• CVE-2020-28021: New-line injection into spool header file
  • CVE-2020-28022: Heap out-of-bounds read and write in extract_option()
  • CVE-2020-28026: Line truncation and injection in spool_read_header()
  • CVE-2020-28019: Failure to reset function pointer after BDAT error
  • CVE-2020-28024: Heap buffer underflow in smtp_ungetc()
  • CVE-2020-28018: Use-after-free in tls-openssl.c
  • CVE-2020-28025: Heap out-of-bounds read in pdkim_finish_bodyhash()

These are the local bugs:

  • CVE-2020-28007: Link attack in Exim’s log directory
  • CVE-2020-28008: Assorted attacks in Exim’s spool directory
  • CVE-2020-28014: Arbitrary file creation and clobbering
  • CVE-2021-27216: Arbitrary file deletion
  • CVE-2020-28011: Heap buffer overflow in queue_run()
  • CVE-2020-28010: Heap out-of-bounds write in main()
  • CVE-2020-28013: Heap buffer overflow in parse_fix_phrase()
  • CVE-2020-28016: Heap out-of-bounds write in parse_fix_phrase()
  • CVE-2020-28015: New-line injection into spool header file
  • CVE-2020-28012: Missing close-on-exec flag for privileged pipe
  • CVE-2020-28009: Integer overflow in get_stdinput()

According to the advisory, an unauthenticated, remote attacker could chain some of these together to create a potentially wormable exploit that would result in privilege escalation to root, resulting in the ability to execute commands to install programs, modify data and create new accounts.

Technical Dive into 21 Nails: RCE Issues

Qualys is not releasing any full proof-of-concept exploits; however, it did provide various code blocks and plenty of technical details within its analysis.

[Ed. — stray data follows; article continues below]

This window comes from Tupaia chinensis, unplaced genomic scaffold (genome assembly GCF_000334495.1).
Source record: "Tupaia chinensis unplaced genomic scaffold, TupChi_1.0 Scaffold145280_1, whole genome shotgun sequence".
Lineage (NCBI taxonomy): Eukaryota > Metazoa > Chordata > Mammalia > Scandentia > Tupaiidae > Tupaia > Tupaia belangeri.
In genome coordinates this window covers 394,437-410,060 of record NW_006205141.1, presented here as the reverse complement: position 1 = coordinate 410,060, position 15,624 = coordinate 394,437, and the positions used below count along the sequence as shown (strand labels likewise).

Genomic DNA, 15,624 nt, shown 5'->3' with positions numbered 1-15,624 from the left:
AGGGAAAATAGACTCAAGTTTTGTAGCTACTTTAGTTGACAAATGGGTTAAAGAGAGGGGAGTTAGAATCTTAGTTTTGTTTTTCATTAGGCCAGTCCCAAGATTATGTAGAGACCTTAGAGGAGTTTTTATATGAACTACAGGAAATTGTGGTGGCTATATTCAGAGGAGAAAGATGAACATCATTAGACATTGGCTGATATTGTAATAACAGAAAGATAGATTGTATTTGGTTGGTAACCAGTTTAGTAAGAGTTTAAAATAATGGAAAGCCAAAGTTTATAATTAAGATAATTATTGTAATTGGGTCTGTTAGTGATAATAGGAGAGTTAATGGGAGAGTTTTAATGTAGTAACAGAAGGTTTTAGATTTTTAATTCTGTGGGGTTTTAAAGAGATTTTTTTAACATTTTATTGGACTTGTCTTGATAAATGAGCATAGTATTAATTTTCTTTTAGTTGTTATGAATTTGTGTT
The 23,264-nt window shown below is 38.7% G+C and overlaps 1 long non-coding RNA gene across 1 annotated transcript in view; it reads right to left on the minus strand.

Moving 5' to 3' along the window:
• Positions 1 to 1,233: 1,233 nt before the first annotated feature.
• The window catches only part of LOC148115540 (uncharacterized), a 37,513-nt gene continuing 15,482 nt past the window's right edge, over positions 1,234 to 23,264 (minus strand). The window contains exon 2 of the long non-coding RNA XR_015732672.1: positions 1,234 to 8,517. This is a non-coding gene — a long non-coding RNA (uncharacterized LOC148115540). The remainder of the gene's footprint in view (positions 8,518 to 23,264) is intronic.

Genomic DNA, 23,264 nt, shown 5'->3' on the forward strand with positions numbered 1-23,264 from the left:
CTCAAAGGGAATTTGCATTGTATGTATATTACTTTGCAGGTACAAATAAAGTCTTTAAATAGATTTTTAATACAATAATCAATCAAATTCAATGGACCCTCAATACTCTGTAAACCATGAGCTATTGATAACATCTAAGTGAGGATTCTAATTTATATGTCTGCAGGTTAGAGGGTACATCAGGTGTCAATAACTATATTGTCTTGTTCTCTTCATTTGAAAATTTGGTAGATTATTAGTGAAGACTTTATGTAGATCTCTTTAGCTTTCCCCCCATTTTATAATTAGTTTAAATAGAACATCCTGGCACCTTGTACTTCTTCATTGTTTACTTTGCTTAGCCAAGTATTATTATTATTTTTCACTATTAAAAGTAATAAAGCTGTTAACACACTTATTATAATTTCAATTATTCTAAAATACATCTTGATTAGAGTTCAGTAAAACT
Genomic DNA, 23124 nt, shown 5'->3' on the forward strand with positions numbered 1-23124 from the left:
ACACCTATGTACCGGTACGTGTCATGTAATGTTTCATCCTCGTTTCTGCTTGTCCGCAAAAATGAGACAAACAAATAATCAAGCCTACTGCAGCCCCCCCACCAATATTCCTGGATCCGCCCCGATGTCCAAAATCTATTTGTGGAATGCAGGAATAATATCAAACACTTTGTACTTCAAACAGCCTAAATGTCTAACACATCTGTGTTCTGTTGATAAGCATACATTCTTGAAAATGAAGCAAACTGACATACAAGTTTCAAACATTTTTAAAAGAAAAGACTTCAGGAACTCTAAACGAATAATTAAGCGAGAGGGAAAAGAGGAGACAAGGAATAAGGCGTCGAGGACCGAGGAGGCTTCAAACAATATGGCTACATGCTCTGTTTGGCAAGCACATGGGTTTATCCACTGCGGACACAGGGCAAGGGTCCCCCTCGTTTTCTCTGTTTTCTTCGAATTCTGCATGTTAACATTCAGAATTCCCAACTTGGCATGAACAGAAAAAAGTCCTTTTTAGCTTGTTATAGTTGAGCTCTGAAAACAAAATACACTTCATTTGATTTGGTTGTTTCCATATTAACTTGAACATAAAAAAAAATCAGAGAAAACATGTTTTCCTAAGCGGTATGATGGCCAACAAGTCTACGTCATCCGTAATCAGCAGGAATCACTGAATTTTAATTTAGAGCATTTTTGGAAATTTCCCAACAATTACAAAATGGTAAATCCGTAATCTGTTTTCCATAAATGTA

Researchers said that the CVE-2020-28018 use-after-free bug is the most powerful vulnerability out of the 21. It’s exploitable if the Exim server is built with OpenSSL; and if STARTTLS is enabled and if PIPELINING is enabled (the default); and if X_PIPE_CONNECT is disabled (the default before Exim 4.94).

It affects the tls_write() in tls-openssl.c function, according to Qualys, and can be exploited in various ways by remote attackers using a struct gstring (server_corked) and its string buffer (server_corked->s):

  1. Overwrite the string buffer (which is sent by tls_write()) and create an information leak by leaking pointers to the heap;
  2. Overwrite the struct gstring (with an arbitrary string pointer and size) and transform the use-after-free into a read-what-where primitive: It’s possible to then read the heap to locate Exim’s configuration;
  3. Once the write-what-where primitive is achieved, attackers can overwrite Exim’s configuration with an arbitrary “${run{command}}” that is executed by expand_string() as an unprivileged, basic “exim” user.

Another of the vulnerabilities of note is CVE-2020-28020, an integer overflow that allows an unauthenticated remote attacker to execute arbitrary commands as the “exim” user and snoop data.

It exists in the in receive_msg() function, researchers said, and while powerful, it’s also the most difficult to exploit out of the 21 Nails group, and requires three separate mails to be sent to a target within the same SMTP session.

“By default, Exim limits the size of a mail header to 1MB,” according to the advisory. “Unfortunately, an attacker can bypass this limit by sending only continuation lines (i.e., ‘\n’ followed by ‘ ‘ or ‘\t’), thereby overflowing the integer header_size.”

However, “when the integer header_size overflows, it becomes negative…but we cannot exploit the resulting back-jump…because the free size of the current memory block also becomes negative…which prevents us from writing to this back-jumped memory block,” researchers explained. “To overflow the integer header_size, we must send 1GB to Exim: Consequently, our exploit must succeed after only a few tries (in  particular, we cannot brute-force ASLR).”